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Where to start with retail and mobile

The 2009 consumer is way ahead of any national retailer’s marketing department. The consumer is leveraging her phone as a “mobile mouse” to click, search and explore in the mall and in the aisle.

The retail chief marketing officer is looking for some new-fangled, high-tech way of engaging with this itinerate shopper. The sage truth is that the marketing department is chasing shadows.

Instead of focusing on the consumer and how she is leveraging mobile in their stores, retailers are investigating widgets and applications that have little to no reach or frequency in their consumer base.

There are two simple things that I would suggest to the retail or manufacturer chief marketing officer.

Learn from history
Take a Google back into the 1990s and look at the then-emerging trends on the Internet. History tends to repeat itself.

The Web browser was becoming standard on the desktop in the mid-’90s. During this period of enormous growth, businesses entering the Internet arena scrambled to find consumer models that worked.

Many companies were lured into thinking that developing applications on the desktop would give them market share and consumer mindshare. They did neither.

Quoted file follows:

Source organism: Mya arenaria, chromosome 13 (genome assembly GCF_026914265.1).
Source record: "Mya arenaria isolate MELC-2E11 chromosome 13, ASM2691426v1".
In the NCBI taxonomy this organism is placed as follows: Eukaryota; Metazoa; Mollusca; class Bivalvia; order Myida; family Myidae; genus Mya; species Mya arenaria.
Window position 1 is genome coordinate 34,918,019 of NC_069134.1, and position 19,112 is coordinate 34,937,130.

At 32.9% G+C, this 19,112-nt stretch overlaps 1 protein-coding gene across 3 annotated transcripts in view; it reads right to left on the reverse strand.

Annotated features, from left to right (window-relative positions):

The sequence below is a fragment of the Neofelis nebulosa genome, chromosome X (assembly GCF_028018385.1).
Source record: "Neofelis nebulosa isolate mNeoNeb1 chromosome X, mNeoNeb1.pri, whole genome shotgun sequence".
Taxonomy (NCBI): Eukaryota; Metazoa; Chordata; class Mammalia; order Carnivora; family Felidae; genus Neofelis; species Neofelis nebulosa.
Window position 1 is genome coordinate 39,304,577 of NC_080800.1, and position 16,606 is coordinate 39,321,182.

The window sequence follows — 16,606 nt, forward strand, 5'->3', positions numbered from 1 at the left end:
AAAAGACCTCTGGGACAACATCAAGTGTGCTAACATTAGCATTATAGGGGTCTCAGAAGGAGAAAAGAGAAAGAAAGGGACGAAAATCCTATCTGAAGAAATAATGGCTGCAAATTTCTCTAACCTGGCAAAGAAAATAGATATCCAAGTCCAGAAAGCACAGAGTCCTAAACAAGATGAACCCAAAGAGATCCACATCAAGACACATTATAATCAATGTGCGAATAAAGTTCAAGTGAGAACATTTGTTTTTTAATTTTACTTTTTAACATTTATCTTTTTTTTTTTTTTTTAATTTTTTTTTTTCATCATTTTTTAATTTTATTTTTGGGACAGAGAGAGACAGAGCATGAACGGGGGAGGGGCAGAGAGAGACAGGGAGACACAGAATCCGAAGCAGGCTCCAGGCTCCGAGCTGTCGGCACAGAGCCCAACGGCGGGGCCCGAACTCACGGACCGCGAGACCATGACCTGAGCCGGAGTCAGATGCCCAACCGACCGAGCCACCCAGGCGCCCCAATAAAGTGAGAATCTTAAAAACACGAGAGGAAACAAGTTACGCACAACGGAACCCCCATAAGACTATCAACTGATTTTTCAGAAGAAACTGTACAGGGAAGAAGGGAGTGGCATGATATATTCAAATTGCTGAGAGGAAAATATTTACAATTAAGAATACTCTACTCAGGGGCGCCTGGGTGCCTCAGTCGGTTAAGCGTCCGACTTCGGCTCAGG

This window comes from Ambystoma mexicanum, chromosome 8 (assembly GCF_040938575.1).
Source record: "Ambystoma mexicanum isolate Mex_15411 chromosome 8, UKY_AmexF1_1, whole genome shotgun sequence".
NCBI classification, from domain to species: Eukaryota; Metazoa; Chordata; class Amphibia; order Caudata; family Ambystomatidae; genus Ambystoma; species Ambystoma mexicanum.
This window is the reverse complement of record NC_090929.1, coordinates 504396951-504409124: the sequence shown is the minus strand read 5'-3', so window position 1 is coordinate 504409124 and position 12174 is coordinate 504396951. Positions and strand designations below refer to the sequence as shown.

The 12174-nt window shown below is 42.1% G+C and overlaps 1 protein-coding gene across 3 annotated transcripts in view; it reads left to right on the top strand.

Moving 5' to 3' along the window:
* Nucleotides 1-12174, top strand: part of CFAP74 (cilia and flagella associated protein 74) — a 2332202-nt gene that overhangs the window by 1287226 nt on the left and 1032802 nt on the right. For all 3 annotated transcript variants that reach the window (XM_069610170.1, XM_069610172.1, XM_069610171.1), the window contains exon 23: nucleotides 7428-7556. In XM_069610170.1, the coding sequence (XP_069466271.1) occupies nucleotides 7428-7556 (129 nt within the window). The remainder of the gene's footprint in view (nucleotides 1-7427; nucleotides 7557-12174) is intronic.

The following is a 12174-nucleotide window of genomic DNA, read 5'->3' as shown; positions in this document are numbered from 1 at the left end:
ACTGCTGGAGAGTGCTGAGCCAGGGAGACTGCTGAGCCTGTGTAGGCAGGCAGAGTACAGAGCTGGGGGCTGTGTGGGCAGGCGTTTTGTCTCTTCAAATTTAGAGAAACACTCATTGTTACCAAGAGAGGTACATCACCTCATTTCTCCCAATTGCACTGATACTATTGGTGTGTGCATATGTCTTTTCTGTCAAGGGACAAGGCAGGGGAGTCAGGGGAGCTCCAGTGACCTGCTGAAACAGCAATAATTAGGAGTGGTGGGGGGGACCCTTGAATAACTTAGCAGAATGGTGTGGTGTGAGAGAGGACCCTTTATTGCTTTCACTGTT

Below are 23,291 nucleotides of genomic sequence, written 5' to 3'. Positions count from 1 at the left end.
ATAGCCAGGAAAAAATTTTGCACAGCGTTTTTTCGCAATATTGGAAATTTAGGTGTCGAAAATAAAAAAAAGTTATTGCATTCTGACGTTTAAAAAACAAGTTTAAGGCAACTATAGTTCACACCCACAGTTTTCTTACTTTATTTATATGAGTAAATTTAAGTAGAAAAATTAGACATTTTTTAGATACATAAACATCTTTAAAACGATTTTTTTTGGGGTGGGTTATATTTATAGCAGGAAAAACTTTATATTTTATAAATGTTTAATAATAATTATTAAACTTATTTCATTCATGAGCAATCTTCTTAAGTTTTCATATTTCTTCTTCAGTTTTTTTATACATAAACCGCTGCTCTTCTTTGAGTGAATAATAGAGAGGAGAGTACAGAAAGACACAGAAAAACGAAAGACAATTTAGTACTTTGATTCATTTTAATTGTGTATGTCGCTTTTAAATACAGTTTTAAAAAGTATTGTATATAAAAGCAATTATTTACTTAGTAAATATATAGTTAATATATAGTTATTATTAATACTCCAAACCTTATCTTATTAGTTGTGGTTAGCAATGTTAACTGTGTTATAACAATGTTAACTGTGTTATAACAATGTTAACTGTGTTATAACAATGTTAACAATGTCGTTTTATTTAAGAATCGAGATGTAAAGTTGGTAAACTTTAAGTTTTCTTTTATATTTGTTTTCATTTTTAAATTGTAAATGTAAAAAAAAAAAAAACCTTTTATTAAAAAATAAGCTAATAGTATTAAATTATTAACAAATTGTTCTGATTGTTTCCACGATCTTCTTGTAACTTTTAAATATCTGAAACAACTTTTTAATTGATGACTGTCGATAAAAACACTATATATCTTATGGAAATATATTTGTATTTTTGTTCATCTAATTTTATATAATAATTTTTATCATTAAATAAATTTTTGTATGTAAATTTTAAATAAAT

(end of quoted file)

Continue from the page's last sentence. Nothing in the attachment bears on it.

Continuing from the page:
Indeed, the desktop become too fragmented and difficult to navigate.

As the PC browser matured and the speed of the Internet pipe increased, server-side solution that functioned inside the browser – ASP applications – became standard fare.

Isolated in the browser, these in-browser solutions need a communication channel to engage and reengage the subscriber. ASP applications used email as this retention tool.

We are presently reinventing the wheel with mobile.

With the smartphone revolution, applications are the rage. “I-want-one-too” CEOs are running to their agencies and IT departments and developing application that only 5 percent of consumers are returning to after a lonely month on the phonetop.

So what are mobile consumers using?

Learn from your consumer
Take an undercover trip to your local store, peer through your security cameras and watch the consumer. She is doing two things in your aisles: using her phone to browse and to text.

Is the consumer opening the browser to find tips and information to help with her shopping experience? Is she messaging home for the shopping list? Possibly.

But the shopper is certainly not scanning 2D codes with her phones. She is not opening the security on her Bluetooth settings for inbound offers. She is not all downloading your application to her phone.

The consumer‘s mobile and online toolset is similar. She is using her browser and messaging as the first data-click. Focus on these channels.

These mobile channels are so powerful because:

• They are both standard on any phone nationally;

• The consumer is already onboard;

• They are proximate to purchase intent and point of sale.

The chief marketing officer should start where the consumer is: What is your text CRM strategy? What is your mobile Web strategy? Solve these and you have the ultimate last-mile retail solution.

Gary Schwartz is president/CEO of Impact Mobile, New York. Reach him at [email protected].